The red algae are nonmotile, which means they do not move on their own. Found all over the world in mostly marine but also freshwater habitats, red algae depend upon the movement of the water in which they dwell.
Red algae, also known as rhodophyta, which means "red plant", have from 5,000 to 10,000 species, some of which are seaweeds. They derive their red color from a number of pigments, the most important of which is phycoerythrin. They obtain their energy through photosynthesis. Because the red pigmentation is able to absorb blue light waves, they can survive deeper in the ocean than other forms of algae. Some red algae, called coralline algae, contribute to the formation of coral reef structures by secreting calcium carbonate. Red algae reproduce sexually. Water currents carry male gametes to female sex organs, called carpogonium, where they become attached.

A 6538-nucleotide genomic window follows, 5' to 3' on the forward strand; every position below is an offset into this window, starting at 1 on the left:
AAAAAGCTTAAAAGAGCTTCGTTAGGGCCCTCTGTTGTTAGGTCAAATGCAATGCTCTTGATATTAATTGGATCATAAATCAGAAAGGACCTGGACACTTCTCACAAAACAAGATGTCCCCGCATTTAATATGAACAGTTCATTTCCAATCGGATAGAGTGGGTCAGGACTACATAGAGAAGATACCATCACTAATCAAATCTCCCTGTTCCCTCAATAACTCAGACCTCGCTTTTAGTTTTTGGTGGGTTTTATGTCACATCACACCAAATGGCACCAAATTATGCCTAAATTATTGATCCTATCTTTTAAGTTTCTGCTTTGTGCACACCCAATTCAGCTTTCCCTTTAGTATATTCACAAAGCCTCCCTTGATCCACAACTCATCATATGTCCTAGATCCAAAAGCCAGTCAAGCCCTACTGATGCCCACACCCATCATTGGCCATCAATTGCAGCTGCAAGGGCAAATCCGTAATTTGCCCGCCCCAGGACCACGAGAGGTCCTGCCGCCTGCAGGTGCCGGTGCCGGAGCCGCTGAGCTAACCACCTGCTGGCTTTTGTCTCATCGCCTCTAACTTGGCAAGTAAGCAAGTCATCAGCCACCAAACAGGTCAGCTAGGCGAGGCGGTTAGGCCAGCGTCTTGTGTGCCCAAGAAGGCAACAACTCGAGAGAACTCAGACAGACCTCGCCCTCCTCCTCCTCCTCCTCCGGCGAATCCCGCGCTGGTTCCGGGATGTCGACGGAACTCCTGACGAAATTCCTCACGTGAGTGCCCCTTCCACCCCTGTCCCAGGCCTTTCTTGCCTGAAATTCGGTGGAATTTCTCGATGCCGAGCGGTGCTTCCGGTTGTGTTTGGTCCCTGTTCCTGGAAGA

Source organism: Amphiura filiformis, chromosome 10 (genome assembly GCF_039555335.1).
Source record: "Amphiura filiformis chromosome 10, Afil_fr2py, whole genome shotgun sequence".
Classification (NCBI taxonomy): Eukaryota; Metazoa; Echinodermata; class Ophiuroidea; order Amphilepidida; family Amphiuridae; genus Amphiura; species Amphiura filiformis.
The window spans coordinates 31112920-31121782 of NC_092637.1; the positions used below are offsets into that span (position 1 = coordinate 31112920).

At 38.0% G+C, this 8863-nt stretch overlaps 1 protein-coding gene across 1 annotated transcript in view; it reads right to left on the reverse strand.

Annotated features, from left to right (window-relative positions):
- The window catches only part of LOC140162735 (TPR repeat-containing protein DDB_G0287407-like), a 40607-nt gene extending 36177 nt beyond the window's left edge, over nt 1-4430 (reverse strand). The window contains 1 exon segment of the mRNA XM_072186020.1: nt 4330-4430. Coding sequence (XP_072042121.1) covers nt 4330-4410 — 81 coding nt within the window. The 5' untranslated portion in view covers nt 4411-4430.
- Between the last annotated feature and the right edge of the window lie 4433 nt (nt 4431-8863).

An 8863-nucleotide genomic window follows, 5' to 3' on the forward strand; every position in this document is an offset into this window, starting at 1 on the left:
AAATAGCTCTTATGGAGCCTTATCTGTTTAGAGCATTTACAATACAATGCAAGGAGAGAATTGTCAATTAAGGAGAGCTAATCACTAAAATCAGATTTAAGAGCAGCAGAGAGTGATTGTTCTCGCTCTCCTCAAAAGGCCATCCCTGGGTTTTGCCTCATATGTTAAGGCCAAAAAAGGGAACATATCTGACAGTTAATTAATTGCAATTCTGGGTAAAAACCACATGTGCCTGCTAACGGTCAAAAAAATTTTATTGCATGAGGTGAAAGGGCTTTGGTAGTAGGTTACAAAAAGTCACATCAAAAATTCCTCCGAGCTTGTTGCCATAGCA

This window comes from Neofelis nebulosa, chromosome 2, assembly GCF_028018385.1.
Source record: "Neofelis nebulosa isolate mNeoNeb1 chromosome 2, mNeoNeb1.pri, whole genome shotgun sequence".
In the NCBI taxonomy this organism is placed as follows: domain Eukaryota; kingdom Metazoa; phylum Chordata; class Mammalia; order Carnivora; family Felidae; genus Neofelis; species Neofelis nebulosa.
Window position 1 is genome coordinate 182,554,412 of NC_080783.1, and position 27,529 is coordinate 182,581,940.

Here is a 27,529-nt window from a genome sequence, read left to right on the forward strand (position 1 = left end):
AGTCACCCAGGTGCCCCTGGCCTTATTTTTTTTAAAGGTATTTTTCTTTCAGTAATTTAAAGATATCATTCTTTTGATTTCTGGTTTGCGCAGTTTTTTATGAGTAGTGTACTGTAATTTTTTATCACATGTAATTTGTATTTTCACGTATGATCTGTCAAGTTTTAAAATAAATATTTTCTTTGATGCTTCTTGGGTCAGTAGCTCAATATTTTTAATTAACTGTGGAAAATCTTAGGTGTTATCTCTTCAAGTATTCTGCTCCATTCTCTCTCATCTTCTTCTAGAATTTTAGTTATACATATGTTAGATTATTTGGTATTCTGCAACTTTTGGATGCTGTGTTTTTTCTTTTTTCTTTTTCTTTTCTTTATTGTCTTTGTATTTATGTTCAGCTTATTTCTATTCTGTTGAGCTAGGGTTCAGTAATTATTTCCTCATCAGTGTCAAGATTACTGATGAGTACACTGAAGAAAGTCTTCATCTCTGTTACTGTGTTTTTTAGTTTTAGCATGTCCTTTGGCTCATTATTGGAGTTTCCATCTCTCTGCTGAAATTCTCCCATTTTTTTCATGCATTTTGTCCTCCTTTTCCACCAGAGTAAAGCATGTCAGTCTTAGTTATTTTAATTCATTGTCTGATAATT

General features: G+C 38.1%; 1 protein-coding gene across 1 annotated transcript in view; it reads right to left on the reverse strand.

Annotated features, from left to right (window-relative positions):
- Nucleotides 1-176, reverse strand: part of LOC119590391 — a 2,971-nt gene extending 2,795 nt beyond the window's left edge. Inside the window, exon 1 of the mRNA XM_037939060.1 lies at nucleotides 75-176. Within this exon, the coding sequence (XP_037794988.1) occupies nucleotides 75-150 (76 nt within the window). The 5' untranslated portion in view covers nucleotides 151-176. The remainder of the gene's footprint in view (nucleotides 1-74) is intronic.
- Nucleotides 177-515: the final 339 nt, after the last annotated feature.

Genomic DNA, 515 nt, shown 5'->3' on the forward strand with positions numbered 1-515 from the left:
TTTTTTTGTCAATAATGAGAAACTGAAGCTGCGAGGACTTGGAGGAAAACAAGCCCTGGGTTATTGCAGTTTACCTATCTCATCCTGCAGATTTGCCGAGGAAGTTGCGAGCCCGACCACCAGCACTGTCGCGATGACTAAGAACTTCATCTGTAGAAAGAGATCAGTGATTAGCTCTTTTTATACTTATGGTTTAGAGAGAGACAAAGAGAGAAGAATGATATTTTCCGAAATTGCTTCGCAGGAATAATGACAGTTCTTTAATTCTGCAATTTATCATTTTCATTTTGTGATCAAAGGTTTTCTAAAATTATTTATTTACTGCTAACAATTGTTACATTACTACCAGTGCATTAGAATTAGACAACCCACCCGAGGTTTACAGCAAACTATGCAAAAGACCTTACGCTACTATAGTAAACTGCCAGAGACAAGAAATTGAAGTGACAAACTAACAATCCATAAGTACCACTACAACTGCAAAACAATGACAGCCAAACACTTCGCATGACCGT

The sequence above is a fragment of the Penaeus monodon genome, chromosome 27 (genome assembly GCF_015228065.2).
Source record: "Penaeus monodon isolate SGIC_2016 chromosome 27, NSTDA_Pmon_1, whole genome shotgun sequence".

Red algae are consumed not only by fish, crustaceans and other marine animals, but also by humans. They are rich in vitamins and protein and easy to cultivate. The Japanese call them nori and use them to wrap sushi. In Britain they are known as laver and are eaten cold as a salad, baked into bread, fried or mixed with oatmeal. Red algae called Irish Moss are used in puddings, ice cream, preserves, and even beer and wine.